Asheville, Walnut Cove, Biltmore Forrest and Western North Carolina’s Audio and Home Theater specialists present Cane Creek AV and Paul McGowan of PS Audio

Paul is getting technical here, but what he is beginning to describe today  are different ways to make an amplifier make music through speakers via solid state amplifiers, as opposed to tube amplifiers, although tube amps also have different ways to operate. Today, he describes something called a Class B circuit, which nobody I know uses exclusively. Class A/B yes, but Class B, on its own, no.

There are no hard or fast rules as to which type of amplifier sounds best. So far, in my 35 years in this audio hobby, the best solid state amp I’ve heard is the one I’m using now, which is a class AB amp, but has a speaker compensation network built in, which take most of the speaker cables out of the sound equation. Unfortunately, it is a Pro amp, built in the early 80’s, has fans, albeit quiet enough to not bother me…much….. and is pretty ugly. Still, it sounds great.

I’ve had Class A amps, Class A/B, Class H and Class D amps and sound wise, they are all over the place. I’ve recently taken in a pair of  Class A Aragon Palladium II monoblock amplifiers on consignment and they sound pretty darn good,

Here is Paul.

How much is enough?

We’re familiar with the common terms describing amplifier bias levels: class A, AB, and B. And we generally want more bias for better sound—which means we like class A better than the lower bias settings of AB and B. But how many of us really know what all this means? How much is enough?

Let’s start at the beginning to help our understanding.

First things first. These classes of amplifiers generally apply only to solid state designs. With few exceptions, we don’t worry about tube amplifiers and their output bias schemes. For simplicity sake let us just avoid the subject of tubes and agree that when we refer to the classes of an amplifier we are talking solid state.

Modern solid state power amplifiers split the output signal in two—one for the top half, the other for the bottom. Here’s a picture.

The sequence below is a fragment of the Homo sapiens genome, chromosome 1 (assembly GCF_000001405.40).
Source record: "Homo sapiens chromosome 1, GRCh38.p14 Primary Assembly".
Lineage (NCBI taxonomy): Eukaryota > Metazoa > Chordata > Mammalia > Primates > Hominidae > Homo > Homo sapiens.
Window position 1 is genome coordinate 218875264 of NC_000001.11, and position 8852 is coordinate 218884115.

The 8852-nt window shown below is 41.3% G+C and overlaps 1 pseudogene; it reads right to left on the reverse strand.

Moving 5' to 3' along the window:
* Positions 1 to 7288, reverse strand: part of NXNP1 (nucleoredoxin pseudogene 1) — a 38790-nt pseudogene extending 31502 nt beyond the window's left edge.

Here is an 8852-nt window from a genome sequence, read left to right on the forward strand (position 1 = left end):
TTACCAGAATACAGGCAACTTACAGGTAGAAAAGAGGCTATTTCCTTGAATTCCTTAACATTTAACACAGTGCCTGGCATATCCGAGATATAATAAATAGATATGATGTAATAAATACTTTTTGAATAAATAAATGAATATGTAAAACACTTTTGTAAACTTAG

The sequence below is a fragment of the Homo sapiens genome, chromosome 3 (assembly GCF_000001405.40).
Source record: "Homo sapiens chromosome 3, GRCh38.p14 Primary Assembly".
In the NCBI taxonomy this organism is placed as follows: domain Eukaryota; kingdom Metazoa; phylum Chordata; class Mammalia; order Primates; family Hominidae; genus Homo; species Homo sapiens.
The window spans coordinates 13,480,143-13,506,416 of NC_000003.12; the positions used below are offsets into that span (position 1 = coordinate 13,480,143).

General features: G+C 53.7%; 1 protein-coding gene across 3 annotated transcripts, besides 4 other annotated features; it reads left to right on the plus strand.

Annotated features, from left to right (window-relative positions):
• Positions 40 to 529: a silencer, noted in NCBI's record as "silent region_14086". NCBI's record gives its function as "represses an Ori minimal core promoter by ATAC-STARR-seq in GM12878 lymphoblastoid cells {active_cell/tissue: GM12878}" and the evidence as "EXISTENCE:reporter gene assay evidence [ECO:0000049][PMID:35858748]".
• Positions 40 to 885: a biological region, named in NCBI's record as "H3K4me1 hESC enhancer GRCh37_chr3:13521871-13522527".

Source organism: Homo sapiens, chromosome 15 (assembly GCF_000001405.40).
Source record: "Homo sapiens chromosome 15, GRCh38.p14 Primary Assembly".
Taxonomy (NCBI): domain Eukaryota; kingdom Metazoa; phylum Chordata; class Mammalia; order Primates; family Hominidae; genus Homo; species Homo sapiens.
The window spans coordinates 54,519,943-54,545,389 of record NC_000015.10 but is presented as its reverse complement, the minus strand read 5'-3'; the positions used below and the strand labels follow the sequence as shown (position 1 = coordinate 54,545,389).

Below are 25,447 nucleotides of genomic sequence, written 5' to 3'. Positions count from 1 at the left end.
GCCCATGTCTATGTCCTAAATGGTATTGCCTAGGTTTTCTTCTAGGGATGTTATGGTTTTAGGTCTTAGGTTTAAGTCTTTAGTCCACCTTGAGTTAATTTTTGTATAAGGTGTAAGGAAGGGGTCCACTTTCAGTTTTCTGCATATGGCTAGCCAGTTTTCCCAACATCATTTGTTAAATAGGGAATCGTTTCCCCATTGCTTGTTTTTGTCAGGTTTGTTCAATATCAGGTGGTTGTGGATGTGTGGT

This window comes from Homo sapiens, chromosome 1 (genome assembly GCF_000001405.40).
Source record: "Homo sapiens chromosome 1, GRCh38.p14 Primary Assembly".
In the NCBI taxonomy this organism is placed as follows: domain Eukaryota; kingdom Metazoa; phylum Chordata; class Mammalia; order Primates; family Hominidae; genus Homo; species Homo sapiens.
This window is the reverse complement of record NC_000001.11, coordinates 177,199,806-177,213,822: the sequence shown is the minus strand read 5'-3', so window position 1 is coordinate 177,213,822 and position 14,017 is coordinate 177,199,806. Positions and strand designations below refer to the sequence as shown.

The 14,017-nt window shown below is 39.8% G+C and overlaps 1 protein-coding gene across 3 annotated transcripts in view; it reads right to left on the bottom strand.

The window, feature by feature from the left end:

The two bluish circles labeled NPN and PNP are the transistor output devices. The squiggly lines are resistors that you can ignore. Note how the top transistor (TR1) handles what’s labeled as the “positive half-cycle”, the bottom transistor the “negative half-cycle”.

The input signal in this illustration is a simple sine wave. The circuit breaks the sine wave apart and divides the reproduction duties between the two devices.

What you are looking at is a Class B circuit. No Class A’ness to it at all.

More tomorrow.





Asheville, Walnut Cove, Biltmore Forrest and Western North Carolina’s Audio and Home Theater specialists present Cane Creek AV and Paul McGowan of PS Audio

Recordings or equipment?

Most of us weren’t present when recordings were made. We listen to the work of bands, performers, recording and mastering engineers without reference to what it sounded like in the first place. When we play these recordings back, how should we know whether they are correctly reproduced?

Commonality and consistency.

If there’s a consistent bass hump in most recordings—or a problem in other areas of tonality or imaging—you can be confident it’s the equipment or the room rather than the recording. That’s the basis we use to ferret out problems in recordings or electronic equipment.

I have posted partial lists of the tracks I use to determine problems, like this one. I’ll post more as time and inspiration happen.

Once you develop your personal baker’s dozen tracks, be rigorous in their use when auditioning a new component.

We can’t know how recordings sounded live because we weren’t there. But we do know a dozen tracks from different artists can’t all be the same.

Takes a bit of effort, but the results are worth it.